Current professional golfer and 2004 Navy graduate Billy Hurley III managed to make it on the PGA tour after finishing a five-year stint as a surface warfare officer. Current St. Louis Cardinals pitcher Mitch Harris served active-duty tours on the USS Ponce and USS Carr and is the first Naval Academy graduate to play Major League Baseball since Nemo Gaines in 1921.
The bottom line is Dobbs knows playing at the professional level after serving can be done because he has seen other Naval Academy graduates do it.
Now, in late 2015, Dobbs is ready to take on the NFL. He has secured representation through the Doyle Management Group based out of Atlanta, Georgia, and is taking his final set of orders next spring to head back to the U.S. Naval Academy, the place where his faith and service to country first became intertwined.
“I feel I can be a valuable asset to the U.S. Navy and the Naval Academy as both a professional officer and a professional football player,” said Dobbs. “My plan is to make the most of my training opportunities and do some individual workouts for interested teams prior to the NFL Draft while also working for the Naval Academy admissions department.”
If faith and service to his country have gotten him this far, what could stop him?
The Marine lieutenant colonel who was removed from command of 1st Reconnaissance Battalion in May is accused of lying to investigators looking into allegations of misconduct, according to a copy of his charge sheet provided to Task & Purpose on Monday.
President Donald Trump just can't stop telling stories about former Defense Secretary James Mattis. This time, the president claims Mattis said U.S. troops were so perilously low on ammunition that it would be better to hold off launching a military operation.
"You know, when I came here, three years ago almost, Gen. Mattis told me, 'Sir, we're very low on ammunition,'" Trump recalled on Monday at the White House. "I said, 'That's a horrible thing to say.' I'm not blaming him. I'm not blaming anybody. But that's what he told me because we were in a position with a certain country, I won't say which one; we may have had conflict. And he said to me: 'Sir, if you could, delay it because we're very low on ammunition.'
"And I said: You know what, general, I never want to hear that again from another general," Trump continued. "No president should ever, ever hear that statement: 'We're low on ammunition.'"
This 400-pound feral hog is one of more than 1,200 that have invaded a Texas Air Force base since 2016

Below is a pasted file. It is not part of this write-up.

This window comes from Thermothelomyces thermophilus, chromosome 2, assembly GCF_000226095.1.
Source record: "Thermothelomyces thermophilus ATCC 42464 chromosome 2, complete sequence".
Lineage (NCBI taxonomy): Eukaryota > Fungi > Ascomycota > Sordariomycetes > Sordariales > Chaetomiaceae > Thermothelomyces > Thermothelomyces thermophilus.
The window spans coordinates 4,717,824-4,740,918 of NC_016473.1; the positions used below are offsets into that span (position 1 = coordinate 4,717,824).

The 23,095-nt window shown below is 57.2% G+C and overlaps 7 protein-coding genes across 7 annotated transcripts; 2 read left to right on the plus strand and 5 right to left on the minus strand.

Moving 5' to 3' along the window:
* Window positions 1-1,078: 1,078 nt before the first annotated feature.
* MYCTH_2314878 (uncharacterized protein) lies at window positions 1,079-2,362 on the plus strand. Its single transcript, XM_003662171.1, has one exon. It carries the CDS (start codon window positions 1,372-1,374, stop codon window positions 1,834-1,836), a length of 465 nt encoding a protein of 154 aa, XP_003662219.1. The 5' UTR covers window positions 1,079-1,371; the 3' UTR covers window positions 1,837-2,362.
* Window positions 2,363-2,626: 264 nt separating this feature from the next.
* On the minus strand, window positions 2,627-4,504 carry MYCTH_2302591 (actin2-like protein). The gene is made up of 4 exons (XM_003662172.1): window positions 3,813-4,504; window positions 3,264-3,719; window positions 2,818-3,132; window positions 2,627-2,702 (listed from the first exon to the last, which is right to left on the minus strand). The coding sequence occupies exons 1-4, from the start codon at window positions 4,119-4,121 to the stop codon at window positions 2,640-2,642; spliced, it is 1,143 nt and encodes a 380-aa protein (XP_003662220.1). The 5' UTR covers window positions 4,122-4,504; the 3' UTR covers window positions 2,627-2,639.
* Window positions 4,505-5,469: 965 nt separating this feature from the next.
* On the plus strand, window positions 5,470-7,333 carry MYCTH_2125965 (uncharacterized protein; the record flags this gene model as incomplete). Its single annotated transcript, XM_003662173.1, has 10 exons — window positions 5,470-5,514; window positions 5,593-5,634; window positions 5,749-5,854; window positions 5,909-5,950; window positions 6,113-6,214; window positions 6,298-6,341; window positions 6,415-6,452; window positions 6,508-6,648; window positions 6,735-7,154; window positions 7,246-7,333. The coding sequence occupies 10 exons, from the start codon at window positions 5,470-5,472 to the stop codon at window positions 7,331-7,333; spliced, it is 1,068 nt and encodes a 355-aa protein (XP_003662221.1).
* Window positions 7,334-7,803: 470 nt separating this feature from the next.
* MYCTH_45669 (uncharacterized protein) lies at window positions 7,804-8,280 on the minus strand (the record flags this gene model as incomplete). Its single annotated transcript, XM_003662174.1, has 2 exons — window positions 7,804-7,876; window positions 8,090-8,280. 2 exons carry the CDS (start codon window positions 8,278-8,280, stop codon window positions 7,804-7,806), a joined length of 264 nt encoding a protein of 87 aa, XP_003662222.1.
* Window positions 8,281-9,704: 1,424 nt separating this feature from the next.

At least one Air Force base is waging a slow battle against feral hogs — and way, way more than 30-50 of them.
A Texas trapper announced on Monday that his company had removed roughly 1,200 feral hogs from Joint Base San Antonio property at the behest of the service since 2016.
In a move that could see President Donald Trump set foot on North Korean soil again, Kim Jong Un has invited the U.S. leader to Pyongyang, a South Korean newspaper reported Monday, as the North's Foreign Ministry said it expected stalled nuclear talks to resume "in a few weeks."
A letter from Kim, the second Trump received from the North Korean leader last month, was passed to the U.S. president during the third week of August and came ahead of the North's launch of short-range projectiles on Sept. 10, the South's Joongang Ilbo newspaper reported, citing multiple people familiar with the matter.
In the letter, Kim expressed his willingness to meet the U.S. leader for another summit — a stance that echoed Trump's own remarks just days earlier.
Constant deployments broke the Air Force's B-1 fleet. Now the service is facing a major bomber shortfall
On April 14, 2018, two B-1B Lancer bombers fired off payloads of Joint Air-to-Surface Standoff Missiles against weapons storage plants in western Syria, part of a shock-and-awe response to Syrian President Bashar al-Assad's use of chemical weapons against his citizens that also included strikes from Navy destroyers and submarines.
In all, the two bombers fired 19 JASSMs, successfully eliminating their targets. But the moment would ultimately be one of the last — and certainly most publicized — strategic strikes for the aircraft before operations began to wind down for the entire fleet.
A few months after the Syria strike, Air Force Global Strike Command commander Gen. Tim Ray called the bombers back home. Ray had crunched the data, and determined the non-nuclear B-1 was pushing its capabilities limit. Between 2006 and 2016, the B-1 was the sole bomber tasked continuously in the Middle East. The assignment was spread over three Lancer squadrons that spent one year at home, then six month deployed — back and forth for a decade.
The constant deployments broke the B-1 fleet. It's no longer a question of if, but when the Air Force and Congress will send the aircraft to the Boneyard. But Air Force officials are still arguing the B-1 has value to offer, especially since it's all the service really has until newer bombers hit the flight line in the mid-2020s.